Another mega dam in Sarawak? No, thank you.

Miri – The decision to proceed with the construction of the Trusan Dam is in direct contradiction with previous policy. 

In an recent article in The Borneo Post, Abang Johari was quoted as saying the Trusan dam in Lawas will be built after the completion of the Baleh Dam in Kapit.

At an interview with Channel News Asia in May 2016, the late Chief Minister Tan Sri Datuk Amar Adenan Satem stated, “The reason (for scrapping the Baram dam) is that I have examined the matter. There’s no need to have another big dam. We can have mini dams and so on, but not big dams especially when we don’t supply (power) to west Malaysia anymore.”

This year, in another article, published by the Borneo Post, Chief Minister Abang Johari announced that he would continue the legacy of the late Chief Minister while looking ahead for new economic model in order to achieve Sarawak’s aspiration to be the leading state in Malaysia by 2030. But building another mega dam does not seem to be consistent with Adenan’s policy.

The modern international trend is to invest in small-scale and green power sources which have minimum impact on the environment and the ecosystem. One example, which could be adopted for rural Sarawak, is micro-hydro power systems. Sarawak has a multitude of small streams which could be considered for the construction of micro dams. Power could be tied-in and distributed via mini-grid system in the rural areas. The late Tan Sri Datuk Amar Adenan Satem was keen to establish reliable power distribution for the rural areas of Sarawak.

Commenting on the announcement for the construction of the Trusan Dam, Mr. Peter Kallang, the Chairman of SAVE Rivers said, “After the completion of the Bakun dam in 2011, the then Minister of Energy, Green Technology and Water Datuk Peter Chin said that after the commissioning of Bakun dam, there was going to be no worry about power shortage in Sarawak for a long time.” He continued, “Now not only do we have the 2400 MW Bakun dam but also the 944MW Murum and soon the 1295MW Baleh Dam. So why do we want to build the Trusan Dam?”

SAVE Rivers is a grassroots network of indigenous communities and civil society organizations in Sarawak, working to protect human rights and stop destructive dams in the state. For Queries please call: Peter Kallang – 013 833 1104

Water supply is one of the many problems in Sungai Asap

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Dry taps or murky domestic water is not the only outstanding issue suffered by those who were displaced to make way for the controversial Bakun Dam. Although there has been a chorus of complaints about the dirty water supply recently, the authority should also seriously and urgently draft an overall action plan to solve the many problems existing in the resettlement area.

They owe it to the villagers to fulfil promises which were made to them before and after they were moved to Sungai Asap.

After 19 years since they have been resettled, there are still many more outstanding and serious issues which impact the people’s social and economic well-being. Some of these problems concern their farmland, housing, unpaid compensation, roads, telecommunication and job opportunities.

One of the most commonly shared woes is regarding their lands, both farmland and the land allocated for their longhouses, which is insufficient to meet their requirements. For the farmland, most of the land owners are not able to fully utilise theirs because the sites are not accessible by roads. The only means to reach that land is on foot through the forest.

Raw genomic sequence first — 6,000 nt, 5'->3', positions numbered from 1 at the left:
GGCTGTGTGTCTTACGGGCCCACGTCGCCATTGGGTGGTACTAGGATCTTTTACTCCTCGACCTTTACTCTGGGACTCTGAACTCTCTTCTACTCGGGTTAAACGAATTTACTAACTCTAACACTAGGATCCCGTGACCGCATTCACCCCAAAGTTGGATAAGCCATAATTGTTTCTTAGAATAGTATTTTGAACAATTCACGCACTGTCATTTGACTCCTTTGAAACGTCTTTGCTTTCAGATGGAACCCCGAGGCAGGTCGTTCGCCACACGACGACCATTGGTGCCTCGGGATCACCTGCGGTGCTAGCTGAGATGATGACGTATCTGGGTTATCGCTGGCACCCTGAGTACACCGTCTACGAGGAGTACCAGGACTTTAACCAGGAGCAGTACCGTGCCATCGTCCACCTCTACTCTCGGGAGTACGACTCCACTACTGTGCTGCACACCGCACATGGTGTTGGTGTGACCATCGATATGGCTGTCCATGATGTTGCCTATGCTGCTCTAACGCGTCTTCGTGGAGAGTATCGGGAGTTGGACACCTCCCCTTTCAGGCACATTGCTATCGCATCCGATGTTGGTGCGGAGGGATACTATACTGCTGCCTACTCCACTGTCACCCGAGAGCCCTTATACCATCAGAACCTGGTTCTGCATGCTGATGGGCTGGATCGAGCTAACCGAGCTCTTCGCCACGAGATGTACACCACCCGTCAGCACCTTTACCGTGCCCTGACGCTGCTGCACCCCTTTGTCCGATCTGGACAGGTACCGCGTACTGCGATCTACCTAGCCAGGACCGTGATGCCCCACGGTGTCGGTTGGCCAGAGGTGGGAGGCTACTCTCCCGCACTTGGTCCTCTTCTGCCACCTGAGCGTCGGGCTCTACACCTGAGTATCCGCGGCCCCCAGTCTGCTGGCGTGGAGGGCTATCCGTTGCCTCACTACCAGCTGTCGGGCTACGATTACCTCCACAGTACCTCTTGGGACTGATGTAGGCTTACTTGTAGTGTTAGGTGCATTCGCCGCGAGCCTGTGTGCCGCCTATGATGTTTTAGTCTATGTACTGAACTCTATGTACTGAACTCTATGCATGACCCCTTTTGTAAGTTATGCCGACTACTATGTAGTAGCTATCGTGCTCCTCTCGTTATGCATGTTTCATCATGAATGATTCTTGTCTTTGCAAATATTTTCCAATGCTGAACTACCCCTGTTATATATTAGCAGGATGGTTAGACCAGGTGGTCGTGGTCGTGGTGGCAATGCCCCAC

So transporting produces from the land or bringing equipment for farming could only be done by manually carrying them and walking for hours.

When asked, Alexander Lihan from Uma Nyaving Sungai Asap said, “After our many complaints, the authority did build a main road from the trunk road to the farm site. However, it was not tarmac but surfaced with a thin layer of pebbles. Besides, there were no feeder roads from there to the land plots located away on either side from that main road.” said Alexander,

“But now after just a couple of years, even that so called main road is washed away and it is overgrown with bushes and tall grass. Now, we are back to square one.” When asked, Alexander said, “In our old village the river was our means of transport and with their own boats the folks were able to reach their farms or anywhere they want to go. So here, most of us are not able to farm like we did in our old villages. ”

Tuah Miku also of Uma Nyaving in Sungai Asap said, “If the authorities fulfil their promises which they made before we moved and at campaign times for the various state or general elections, it will go a long way in solving our problems.” Showing the manifesto for the candidate who won the Murum state sit in the 2016 state election; he continued, “Until today there are so many who have not received the full compensations for their former home and land.”

One family from the Penan Talun village in the Sungai Asap resettlement area (who want to remain anonymous) complain about bad workmanship, cheap, soft woods and inferior quality materials used to build the houses allocated to those resettled. To prove their point, they show their toilet, where the toilet bowl and the sewer pipes have dropped off and the septic tank for the toilet was overflowing. However, the toilet is still being used.

As the houses was built on stilts, the faeces from the toilet just dropped on the bare ground under the building. The situation caused a disgusting stink in their whole house.

Peter Kallang, the chairperson of Save Rivers commented, “In order to be called sustainable, developments must be environmentally and socially friendly. The well-being of the people or the human rights issues must be prioritised when planning for any development. Bakun, Murum and Batang Ai are not good examples.